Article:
SINGAPORE – After enjoying a medal-laden career in bowling, national kegler Joey Yeo has decided to retire from professional sport to pursue her life-long dream of going into the medical field when she enrols in Duke-National University of Singapore (NUS) Medical School this month.

The 23-year-old admitted on Saturday (July 3) that it was a tough call to make, but knowing that she had given her best in a career that saw her win a world title, as well as multiple Asian Games and world championship medals, helped walking away from the competitive scene a little easier.

“I can proudly say that I have achieved a very fulfilled career and it’s been a great run. My life journey has just taken on a different path and it’s okay to say that,” said Yeo, who also expressed gratitude to the Singapore Bowling Federation (SBF), Singapore Sport Institute, her coaches, parents and teammates.

“It’s not like I’m quitting bowling entirely. I will definitely work towards giving back to the community as much as I can because it’s given me so much.”

Yeo, who completed her undergraduate studies in physiotherapy at Singapore Institute of Technology last year, wanted to go into medicine to help others.

She said: “It’s always been something about wanting to help people and being able to help people at their most vulnerable state and being there for them.

“Just being able to help anyone feel better gives me joy and it’s something I’ve felt myself being drawn to since young.”

Yeo began bowling when she was eight and was promoted to the national women’s team in 2013.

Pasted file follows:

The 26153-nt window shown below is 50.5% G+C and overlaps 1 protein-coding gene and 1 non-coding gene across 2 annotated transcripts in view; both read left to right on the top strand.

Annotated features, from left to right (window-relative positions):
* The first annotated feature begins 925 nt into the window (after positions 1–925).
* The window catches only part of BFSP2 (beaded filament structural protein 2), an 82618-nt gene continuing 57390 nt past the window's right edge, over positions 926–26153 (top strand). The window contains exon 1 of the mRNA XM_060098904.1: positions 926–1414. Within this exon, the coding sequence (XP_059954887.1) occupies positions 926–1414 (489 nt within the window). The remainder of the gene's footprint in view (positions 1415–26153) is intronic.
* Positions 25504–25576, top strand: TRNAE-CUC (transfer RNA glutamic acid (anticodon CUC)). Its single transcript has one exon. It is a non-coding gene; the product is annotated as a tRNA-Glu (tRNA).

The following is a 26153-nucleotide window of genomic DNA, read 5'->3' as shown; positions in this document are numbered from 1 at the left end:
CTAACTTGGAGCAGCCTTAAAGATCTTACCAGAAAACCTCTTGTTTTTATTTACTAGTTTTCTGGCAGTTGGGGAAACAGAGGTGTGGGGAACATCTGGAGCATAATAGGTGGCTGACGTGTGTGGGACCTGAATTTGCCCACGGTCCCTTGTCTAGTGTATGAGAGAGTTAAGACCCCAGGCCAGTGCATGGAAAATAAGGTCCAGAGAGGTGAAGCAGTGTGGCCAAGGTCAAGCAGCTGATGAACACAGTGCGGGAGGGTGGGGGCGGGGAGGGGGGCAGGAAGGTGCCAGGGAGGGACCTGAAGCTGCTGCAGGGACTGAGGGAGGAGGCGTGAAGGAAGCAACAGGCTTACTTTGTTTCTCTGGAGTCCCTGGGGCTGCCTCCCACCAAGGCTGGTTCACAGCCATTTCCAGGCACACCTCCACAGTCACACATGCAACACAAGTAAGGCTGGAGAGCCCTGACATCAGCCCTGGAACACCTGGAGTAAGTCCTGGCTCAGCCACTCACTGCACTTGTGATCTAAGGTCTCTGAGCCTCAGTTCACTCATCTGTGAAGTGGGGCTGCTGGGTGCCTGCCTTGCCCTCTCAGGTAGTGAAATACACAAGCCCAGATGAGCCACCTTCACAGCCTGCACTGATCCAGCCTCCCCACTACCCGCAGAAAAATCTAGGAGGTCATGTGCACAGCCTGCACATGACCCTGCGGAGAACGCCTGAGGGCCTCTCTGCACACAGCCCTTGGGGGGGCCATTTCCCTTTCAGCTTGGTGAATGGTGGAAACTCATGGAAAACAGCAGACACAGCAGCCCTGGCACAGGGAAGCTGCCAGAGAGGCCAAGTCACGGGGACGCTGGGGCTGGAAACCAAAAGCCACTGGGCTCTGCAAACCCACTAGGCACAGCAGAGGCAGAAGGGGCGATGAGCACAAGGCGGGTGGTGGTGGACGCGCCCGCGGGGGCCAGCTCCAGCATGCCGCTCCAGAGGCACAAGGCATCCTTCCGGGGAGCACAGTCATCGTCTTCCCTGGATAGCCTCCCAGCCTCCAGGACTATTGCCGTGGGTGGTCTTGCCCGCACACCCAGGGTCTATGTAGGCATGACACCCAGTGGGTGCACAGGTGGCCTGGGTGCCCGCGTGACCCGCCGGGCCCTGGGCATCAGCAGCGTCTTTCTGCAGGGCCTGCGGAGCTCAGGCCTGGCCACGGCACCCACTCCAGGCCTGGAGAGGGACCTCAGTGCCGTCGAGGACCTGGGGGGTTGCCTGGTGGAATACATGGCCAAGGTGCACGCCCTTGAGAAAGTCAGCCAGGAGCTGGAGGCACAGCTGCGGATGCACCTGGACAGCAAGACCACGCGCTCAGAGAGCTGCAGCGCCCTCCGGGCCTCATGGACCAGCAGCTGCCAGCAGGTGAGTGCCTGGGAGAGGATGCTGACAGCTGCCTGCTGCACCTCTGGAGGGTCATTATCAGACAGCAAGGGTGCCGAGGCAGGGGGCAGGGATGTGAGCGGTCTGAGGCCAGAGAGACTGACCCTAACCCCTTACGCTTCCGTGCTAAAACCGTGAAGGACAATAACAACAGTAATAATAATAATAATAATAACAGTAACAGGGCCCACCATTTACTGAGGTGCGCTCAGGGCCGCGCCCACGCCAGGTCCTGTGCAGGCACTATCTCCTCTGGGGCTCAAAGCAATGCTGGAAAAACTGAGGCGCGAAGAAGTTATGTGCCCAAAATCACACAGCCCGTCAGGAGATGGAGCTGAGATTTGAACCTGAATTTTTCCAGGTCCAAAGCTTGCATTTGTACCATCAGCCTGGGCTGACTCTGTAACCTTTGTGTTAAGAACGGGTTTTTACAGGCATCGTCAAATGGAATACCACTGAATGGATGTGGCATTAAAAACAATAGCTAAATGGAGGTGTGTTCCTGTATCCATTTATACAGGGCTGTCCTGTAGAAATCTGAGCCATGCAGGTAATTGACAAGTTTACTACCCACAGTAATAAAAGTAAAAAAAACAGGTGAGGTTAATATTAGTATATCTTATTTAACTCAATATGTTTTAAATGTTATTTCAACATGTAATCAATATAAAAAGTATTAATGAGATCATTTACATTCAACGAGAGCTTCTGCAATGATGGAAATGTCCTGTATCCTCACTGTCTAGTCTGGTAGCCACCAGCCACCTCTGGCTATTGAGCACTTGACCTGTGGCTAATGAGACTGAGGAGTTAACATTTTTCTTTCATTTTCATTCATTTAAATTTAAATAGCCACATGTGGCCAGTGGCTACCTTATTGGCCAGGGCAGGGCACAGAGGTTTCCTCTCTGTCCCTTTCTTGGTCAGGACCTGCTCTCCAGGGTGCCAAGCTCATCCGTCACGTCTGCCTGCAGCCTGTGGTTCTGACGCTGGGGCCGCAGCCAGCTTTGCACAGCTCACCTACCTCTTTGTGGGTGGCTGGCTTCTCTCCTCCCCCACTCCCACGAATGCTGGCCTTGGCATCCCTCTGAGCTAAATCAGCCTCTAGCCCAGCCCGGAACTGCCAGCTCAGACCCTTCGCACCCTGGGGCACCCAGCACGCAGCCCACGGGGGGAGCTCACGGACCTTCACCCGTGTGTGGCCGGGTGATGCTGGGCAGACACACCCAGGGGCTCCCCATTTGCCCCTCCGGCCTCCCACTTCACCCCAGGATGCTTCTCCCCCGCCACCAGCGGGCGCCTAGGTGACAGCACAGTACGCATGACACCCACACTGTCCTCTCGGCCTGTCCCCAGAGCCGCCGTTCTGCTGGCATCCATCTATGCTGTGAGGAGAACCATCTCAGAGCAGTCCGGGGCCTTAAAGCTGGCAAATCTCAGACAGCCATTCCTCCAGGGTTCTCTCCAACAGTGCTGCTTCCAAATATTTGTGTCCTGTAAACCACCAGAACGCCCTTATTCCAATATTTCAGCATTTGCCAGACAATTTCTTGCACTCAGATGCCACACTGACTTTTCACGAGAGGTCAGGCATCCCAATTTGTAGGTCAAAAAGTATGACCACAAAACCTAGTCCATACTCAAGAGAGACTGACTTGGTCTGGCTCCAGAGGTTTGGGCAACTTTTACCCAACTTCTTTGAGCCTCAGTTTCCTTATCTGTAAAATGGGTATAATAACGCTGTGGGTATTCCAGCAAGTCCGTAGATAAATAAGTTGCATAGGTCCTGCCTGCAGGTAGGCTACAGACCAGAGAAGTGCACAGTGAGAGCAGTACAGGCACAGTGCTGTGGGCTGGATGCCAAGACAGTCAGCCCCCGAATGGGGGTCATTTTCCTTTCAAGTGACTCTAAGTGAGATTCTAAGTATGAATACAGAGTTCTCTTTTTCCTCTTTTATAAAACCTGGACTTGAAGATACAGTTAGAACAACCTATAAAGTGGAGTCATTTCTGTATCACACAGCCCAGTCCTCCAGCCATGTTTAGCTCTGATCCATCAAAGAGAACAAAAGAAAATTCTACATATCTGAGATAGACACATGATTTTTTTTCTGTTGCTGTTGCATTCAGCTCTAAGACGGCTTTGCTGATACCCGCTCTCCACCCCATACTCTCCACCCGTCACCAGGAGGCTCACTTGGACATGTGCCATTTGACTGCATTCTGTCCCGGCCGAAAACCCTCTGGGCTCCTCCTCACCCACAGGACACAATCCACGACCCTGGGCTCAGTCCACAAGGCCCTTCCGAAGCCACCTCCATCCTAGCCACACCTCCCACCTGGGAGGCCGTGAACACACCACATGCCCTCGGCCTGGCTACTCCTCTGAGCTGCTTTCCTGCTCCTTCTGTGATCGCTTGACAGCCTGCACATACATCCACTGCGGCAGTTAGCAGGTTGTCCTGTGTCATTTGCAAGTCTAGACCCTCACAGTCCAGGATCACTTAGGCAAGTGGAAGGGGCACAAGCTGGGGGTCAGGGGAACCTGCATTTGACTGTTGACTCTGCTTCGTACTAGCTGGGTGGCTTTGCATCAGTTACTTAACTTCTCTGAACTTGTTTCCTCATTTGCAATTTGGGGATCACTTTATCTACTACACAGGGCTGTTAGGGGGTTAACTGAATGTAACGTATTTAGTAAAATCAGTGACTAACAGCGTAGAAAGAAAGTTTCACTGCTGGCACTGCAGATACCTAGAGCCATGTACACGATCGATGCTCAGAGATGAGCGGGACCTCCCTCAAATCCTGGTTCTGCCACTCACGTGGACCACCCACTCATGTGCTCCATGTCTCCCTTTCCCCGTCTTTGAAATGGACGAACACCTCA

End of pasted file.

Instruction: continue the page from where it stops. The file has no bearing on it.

A year later, she made her major Games debut at the 2014 Asian Games in Incheon, where she was part of the team that won the women’s team of five gold, which she counts as one of the highlights of her career.

Although she was not out on the lanes with the team, the experience of being at the competition alongside Cherie Tan, Daphne Tan, Shayna Ng, New Hui Fen and Jazreel Tan is one that she treasures.

Yeo said: “The women’s national team had been very strong for the longest time and I was the newest member of the team and they welcomed me with open arms.

“Even though I wasn’t bowling for them in the team event, I was cheering for them in the sidelines. Seeing their passion and the camaraderie just motivated me to do work with them.”

Another moment she holds close to her heart is when she captured the inaugural Bowling World Open title in Japan in 2015, especially after she missed the cut for the SEA Games in the same year.

Her other achievements include winning bronze and silver team medals at the 2015 and 2017 Women’s World Bowling Championships and a women’s trio bronze medal at the 2018 Asian Games.

National head coach Jason Yeong-Nathan was sad to see Yeo step down as he believes she had not achieved her full potential yet.

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But he was also happy for Yeo, who he described as a determined person with the ability to lift the team’s spirits. He said: “She’s an inspiration to a lot of kids out there that you can be a successful athlete and still have a successful career after that.”

While the national set-up has lost a promising, young kegler in Yeo, Yeong-Nathan is not worried as he is confident of the abilities of SBF’s up-and-coming talents, including the likes of Arianne Tay, 17, who won the girls’ singles gold at the 2019 World Junior Bowling Championships.

He said: “There’s a lot of talent that’s coming up so I believe it’s just a matter of time before someone will fill her shoes. The last two years have been a bit tough because there were no competitions so that slowed down the process.”

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